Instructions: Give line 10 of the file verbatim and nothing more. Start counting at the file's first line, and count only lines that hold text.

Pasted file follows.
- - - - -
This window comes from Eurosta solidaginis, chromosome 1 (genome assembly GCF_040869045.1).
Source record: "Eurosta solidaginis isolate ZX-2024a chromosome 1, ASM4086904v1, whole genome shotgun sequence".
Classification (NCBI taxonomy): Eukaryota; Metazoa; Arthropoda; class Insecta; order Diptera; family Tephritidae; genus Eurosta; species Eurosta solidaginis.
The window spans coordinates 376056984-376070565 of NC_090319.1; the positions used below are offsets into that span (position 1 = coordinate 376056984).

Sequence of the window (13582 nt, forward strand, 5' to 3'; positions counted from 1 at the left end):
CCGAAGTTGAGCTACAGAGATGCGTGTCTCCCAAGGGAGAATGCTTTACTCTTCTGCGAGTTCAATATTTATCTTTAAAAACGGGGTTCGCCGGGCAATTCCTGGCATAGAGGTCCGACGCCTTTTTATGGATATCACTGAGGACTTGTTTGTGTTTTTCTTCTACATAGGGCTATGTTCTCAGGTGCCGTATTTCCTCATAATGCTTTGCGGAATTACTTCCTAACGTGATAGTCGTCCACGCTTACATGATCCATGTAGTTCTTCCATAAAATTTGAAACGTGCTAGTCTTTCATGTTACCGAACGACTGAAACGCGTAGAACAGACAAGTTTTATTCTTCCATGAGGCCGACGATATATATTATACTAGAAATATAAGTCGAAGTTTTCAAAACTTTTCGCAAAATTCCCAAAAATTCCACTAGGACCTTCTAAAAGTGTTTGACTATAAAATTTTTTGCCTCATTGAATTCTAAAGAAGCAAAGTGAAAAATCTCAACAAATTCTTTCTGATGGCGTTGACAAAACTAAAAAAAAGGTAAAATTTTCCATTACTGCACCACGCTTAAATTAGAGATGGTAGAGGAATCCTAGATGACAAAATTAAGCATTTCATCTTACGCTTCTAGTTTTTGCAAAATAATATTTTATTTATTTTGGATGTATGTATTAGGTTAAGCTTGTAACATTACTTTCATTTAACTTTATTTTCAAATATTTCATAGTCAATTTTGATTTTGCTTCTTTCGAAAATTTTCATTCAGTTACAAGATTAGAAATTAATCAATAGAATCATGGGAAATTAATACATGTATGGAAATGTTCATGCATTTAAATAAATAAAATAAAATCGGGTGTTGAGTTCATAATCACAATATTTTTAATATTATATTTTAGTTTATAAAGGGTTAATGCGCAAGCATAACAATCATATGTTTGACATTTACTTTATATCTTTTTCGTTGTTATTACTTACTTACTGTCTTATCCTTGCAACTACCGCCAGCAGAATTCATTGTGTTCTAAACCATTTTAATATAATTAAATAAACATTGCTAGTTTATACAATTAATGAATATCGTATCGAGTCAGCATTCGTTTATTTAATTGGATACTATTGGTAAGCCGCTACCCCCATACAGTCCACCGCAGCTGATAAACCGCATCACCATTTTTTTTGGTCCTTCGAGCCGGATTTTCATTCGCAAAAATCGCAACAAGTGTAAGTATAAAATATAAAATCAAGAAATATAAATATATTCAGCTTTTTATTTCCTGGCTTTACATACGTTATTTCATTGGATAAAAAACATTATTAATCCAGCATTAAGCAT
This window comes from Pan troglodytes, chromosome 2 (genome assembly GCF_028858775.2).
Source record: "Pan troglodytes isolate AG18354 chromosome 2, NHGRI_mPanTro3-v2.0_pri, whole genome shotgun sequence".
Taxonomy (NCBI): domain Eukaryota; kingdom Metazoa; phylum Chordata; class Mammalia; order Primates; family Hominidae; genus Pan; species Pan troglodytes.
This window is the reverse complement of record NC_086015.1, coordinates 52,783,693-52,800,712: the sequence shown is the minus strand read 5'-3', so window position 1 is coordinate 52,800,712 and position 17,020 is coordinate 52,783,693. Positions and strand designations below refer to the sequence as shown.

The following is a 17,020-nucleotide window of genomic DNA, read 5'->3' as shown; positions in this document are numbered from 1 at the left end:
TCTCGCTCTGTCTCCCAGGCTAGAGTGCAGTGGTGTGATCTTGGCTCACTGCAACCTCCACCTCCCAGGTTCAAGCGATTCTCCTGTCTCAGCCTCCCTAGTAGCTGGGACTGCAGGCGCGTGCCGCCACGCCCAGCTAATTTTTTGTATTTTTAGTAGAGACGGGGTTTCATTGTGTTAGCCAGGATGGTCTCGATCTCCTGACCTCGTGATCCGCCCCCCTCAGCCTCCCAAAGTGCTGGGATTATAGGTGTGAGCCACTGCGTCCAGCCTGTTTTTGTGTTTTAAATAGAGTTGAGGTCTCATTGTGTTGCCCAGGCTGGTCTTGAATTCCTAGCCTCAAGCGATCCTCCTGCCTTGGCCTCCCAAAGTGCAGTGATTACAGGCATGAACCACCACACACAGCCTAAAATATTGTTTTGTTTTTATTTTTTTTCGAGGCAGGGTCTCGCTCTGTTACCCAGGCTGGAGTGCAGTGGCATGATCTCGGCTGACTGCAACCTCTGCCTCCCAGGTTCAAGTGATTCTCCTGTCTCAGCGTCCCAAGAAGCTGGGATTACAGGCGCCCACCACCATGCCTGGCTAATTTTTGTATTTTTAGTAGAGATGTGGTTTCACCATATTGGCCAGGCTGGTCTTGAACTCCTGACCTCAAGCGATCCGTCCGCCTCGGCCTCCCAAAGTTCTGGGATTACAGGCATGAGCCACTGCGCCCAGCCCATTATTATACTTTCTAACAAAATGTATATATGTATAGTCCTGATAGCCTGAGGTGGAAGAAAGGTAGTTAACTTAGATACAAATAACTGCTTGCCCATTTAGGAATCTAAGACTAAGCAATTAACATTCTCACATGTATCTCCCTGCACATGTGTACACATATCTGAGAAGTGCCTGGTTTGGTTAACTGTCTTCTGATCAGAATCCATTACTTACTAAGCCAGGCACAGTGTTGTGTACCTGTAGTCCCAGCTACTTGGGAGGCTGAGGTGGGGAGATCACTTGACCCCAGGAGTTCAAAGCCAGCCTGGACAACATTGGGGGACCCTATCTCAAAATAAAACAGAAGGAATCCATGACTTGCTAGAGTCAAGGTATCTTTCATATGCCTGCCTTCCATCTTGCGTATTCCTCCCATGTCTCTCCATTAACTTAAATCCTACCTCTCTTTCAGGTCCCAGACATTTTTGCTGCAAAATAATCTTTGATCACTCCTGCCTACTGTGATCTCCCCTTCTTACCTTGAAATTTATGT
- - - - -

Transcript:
This window is the reverse complement of record NC_086015.1, coordinates 52,783,693-52,800,712: the sequence shown is the minus strand read 5'-3', so window position 1 is coordinate 52,800,712 and position 17,020 is coordinate 52,783,693. Positions and strand designations below refer to the sequence as shown.